My goal in this lifetime is to become multilingual…I am talking about learning as much as I can before my time on this conflicted planet ends…Chinese is the second language on my list of global competence. I decided this after taking multiple Chinese history courses and the result was wanting to expand my knowledge on a nation that had went through some millennia of geographical, social, and political change. (Also, the fact that I’m an Asian Studies major)
However, having studied Japanese for four years now there are some common misconceptions I would like to address.
- Japanese does not equal Chinese: PEOPLE… These are two completely different languages – yes Japan did borrow China’s hanzi writing system, converting it into kanji but other than that these two languages virtually have nothing in common linguistically. However, culturally the two nations do share some of the same cultural facets. Just to name a few: filial piety, tea, Buddhism. I constantly find myself blurting out the Japanese pronunciation of Chinese characters in class, while it is a bit frustrating it’s thrilling in its own way.
2. Japanese = Syllabary, Chinese= Tones: Mandarin Chinese has four tones you need to be aware of always. These tones will make or break a word in an instant, and training your mouth to say them correctly is a workout. However, you do have a bit of wiggle room in Japanese because it uses something called pitch accent rather than tones. Meaning, you can alternate your voice in a variety of ways and still be understood, because of Japanese being a contextual language – Chinese can also be contextual, but not to the extent of the Japanese language. To be honest I have been completely underestimating my tones in Chinese class, I think everyone has – it’s as if we know they are there and realize their importance but we just cannot deal with them…yet.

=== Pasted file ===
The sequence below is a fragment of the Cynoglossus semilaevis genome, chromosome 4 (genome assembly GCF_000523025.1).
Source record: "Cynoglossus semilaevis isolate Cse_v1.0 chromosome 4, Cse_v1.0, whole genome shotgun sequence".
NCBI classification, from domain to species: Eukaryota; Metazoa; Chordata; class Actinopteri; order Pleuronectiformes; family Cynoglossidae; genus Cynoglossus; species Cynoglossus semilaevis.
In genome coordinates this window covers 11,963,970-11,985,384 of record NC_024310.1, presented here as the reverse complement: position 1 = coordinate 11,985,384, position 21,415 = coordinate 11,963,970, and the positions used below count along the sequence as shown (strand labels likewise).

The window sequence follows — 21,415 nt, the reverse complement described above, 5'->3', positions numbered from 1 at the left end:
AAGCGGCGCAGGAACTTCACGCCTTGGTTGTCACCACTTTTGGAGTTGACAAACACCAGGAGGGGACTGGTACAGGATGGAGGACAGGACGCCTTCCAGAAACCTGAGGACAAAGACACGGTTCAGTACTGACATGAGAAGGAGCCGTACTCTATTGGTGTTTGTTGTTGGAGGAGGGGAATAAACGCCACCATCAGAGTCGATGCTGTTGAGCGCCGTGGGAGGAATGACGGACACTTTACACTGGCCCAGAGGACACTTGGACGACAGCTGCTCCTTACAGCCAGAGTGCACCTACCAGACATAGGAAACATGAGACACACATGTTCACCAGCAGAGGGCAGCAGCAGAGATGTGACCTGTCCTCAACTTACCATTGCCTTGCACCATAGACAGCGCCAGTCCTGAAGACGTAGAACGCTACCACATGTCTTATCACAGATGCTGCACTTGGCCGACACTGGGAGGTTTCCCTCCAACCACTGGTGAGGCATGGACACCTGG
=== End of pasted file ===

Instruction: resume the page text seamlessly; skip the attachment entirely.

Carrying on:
3. Hiragana…where are you?: For those of you unfamiliar with the Japanese language there are essentially 3 alphabets: Hiragana, Katakana and Kanji. Hiragana can be mixed with kanji to form a word or it can just be written by itself to form the phonetic composition of a word. However, in Mandarin Chinese or any dialect of Chinese for that matter fillers like hiragana don’t exist. It’s like you’re thrown into the lion’s den in a violent carnage of hanzi. You cannot rely on the little curvy script you know and love when you forget a character. Funny story is though, although we are learning simplified script in Chinese class – the moment I forget the traditional, I am writing that **** in Japanese (the traditional form). While I do feel guilty sometimes doing that, its life saving on tests because I still manage to mark up 3/4ths of the points. Sense- I mean Laoshi says that it will take some time for me to get adjusted but I am just cruising at this point in a world of words *float* float*